Annual IEP Meeting: More Tips

It is important to note that parents have the right to request an Individualized Educational Program (IEP) meeting at any time.  The IDEA, which is the federal law that governs special education rights for parents and children, states that the school district must devlelop, review, and revise, if appropriate, your child’s Individualized Educational Program (IEP) annually. This IEP must be in place before the beginning of the next school year.  Some parents may believe that they are only entitled to attend only one IEP meeting a year.  This is not correct. At the  annual IEP meeting, committee members discuss the child’s educational progress, goals and objectives, related services, accommodations, placement and other issues germane to the review, development, and revision of the child’s IEP.  But parents are free to request an IEP meeting at any time to discuss any concerns with the school staff and IEP committee members.  Some parents request IEP meetings during the school year at regular intervals, e.g. every three or four months. Some parents only attend an annual IEP meeting.  In some cases, parents request IEP meetings almost every month during the school year. Whether it is appropriate to request one, two, three or more IEP meetings during a school year, if course, depends upon the unique circumstances of your child’s special education instruction, services, placement, and program.

At an annual IEP meeting, the IEP committee will review your child’s educational progress during the school year.  Sometimes this phase of the annual IEP meeting superficially examines the child’s educational progress during the school year. This phase of the IEP meeting, however, is a valuable opportunity for parents to ask questions concerning their child’s educational progress. For example, parents can ask what assessments, tests, and measurements were used to determine whether your child made educational progress on his IEP goals and objectives.  In Georgia, for example, the school system may say that we do not need to give your child a “Cadillac” but only a “Chevrolet.”  This means that the school system does not have to maximize your child’s educational performance but only provide what is appropriate or adequate.  What is appropriate or adequate?  This means that your child must make more than trivial educational progress. It must be measurable.  If a goal or objective can be measured objectively, then the school system should be able to provide data, test scores, and other assessments that can give you an objective measurement of educational performance. Thus, it is easy for educators to say that your child is making educational progress.  This is an opinion. It may be subjective.  How do you measure whether your child is really making educational progress unless you can assess it objectively?  There are some goals and objectives that can be informally and formally assessed by teacher observation only.  In most cases, however, parents should insist that the IEP committee produce objective measurement of their child’s educational progress, or lack of such progress, during the school year.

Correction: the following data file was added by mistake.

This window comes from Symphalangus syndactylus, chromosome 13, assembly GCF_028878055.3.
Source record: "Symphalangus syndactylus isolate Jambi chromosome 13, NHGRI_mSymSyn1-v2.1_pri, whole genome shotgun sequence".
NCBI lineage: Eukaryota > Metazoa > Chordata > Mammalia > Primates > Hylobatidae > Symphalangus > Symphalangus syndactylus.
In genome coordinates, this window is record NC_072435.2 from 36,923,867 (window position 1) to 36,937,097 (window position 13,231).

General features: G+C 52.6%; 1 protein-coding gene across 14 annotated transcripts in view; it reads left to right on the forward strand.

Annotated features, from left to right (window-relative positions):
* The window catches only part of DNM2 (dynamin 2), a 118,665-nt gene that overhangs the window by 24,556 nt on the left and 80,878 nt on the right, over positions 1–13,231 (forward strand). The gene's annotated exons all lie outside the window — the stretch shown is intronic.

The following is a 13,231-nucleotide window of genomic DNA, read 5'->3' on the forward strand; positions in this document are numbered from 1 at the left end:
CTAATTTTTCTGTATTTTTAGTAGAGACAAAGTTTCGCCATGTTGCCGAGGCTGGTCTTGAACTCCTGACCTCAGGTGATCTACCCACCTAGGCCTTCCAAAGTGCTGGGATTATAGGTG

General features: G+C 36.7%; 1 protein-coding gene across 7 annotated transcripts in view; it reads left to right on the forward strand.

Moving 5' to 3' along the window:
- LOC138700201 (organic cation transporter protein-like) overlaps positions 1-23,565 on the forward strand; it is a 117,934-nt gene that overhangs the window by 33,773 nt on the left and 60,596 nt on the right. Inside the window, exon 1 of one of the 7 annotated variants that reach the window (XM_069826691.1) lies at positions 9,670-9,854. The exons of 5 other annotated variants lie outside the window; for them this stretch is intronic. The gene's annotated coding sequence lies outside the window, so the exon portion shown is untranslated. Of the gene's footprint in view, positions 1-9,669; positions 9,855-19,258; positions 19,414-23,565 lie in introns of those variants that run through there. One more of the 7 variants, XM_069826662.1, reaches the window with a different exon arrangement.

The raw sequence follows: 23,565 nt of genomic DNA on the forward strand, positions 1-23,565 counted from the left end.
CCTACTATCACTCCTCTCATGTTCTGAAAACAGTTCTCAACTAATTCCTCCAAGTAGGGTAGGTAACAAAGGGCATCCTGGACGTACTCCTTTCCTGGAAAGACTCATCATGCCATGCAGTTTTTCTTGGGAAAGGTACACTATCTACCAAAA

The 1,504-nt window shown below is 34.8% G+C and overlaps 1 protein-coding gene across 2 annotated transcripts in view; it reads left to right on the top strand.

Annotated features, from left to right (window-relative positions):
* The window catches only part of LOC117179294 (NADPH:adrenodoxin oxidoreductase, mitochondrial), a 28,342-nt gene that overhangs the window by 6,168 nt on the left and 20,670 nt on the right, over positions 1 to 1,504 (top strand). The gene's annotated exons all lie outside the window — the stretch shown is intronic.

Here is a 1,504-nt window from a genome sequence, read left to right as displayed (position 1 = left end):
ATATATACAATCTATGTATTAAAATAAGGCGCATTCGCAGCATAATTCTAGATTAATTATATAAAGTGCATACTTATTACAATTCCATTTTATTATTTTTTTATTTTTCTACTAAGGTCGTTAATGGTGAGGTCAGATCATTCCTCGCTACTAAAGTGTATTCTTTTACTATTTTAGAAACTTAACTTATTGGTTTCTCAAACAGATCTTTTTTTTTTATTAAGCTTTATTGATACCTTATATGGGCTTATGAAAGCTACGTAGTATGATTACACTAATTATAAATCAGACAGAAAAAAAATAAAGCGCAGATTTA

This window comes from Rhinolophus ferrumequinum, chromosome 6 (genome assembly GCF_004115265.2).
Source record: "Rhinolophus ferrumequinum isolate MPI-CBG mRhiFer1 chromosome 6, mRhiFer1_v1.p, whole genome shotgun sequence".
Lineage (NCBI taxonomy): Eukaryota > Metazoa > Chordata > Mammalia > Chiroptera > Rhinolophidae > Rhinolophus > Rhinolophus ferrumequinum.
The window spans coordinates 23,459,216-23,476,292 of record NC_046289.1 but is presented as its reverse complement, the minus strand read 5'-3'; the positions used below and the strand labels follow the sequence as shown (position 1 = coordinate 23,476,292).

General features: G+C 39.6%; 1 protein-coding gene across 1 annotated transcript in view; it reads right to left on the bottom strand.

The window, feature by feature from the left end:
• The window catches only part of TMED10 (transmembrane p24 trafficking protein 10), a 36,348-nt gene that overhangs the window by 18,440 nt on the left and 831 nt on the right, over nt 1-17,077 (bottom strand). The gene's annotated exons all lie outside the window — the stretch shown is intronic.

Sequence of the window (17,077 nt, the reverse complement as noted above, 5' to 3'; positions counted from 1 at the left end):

In Georgia, you should receive report cards or other reports every nine weeks or other time frame when all students receive report cards. These progress reports will let you know your child’s educational progress on goals and objectives. You do not have to wait until the annual IEP meeting to find out how your child is performing in school.  Periodic performance reports update parents on their child’ educational progress.  If you are not receiving these written periodic reports about your child, then you should request at the annual IEP meeting or before such meeting that you receive copies of your child’s educational progress at periodic intervals during the school year.

You may find that the IEP and/or educational reports about your child state that there is ongoing progress on your child’s goals and objectives. In other words, there is no number, percentage, score or other measurement how your child at the time of the IEP meeting.  Sometimes there is a valid reason why the school system cannot give you a score, number, or percentile because the school is continuing to work on your child’s goals and objectives and there is no current score, number, or percentile that can be given at that time. You should revisit those goals and objectives at future IEP meetings to ensure that there is an objective measurement of your child’s educational progress.    The reason why it is so important to determine your child’s educational progress is because you cannot develop, revise, amend and effectively review your child’s IEP unless and until you know what, if any, educational progress your child is making on the stated IEP goals  objectives.

Hope these tips are helpful when attending your child’s annual IEP meeting. Let me know what you think?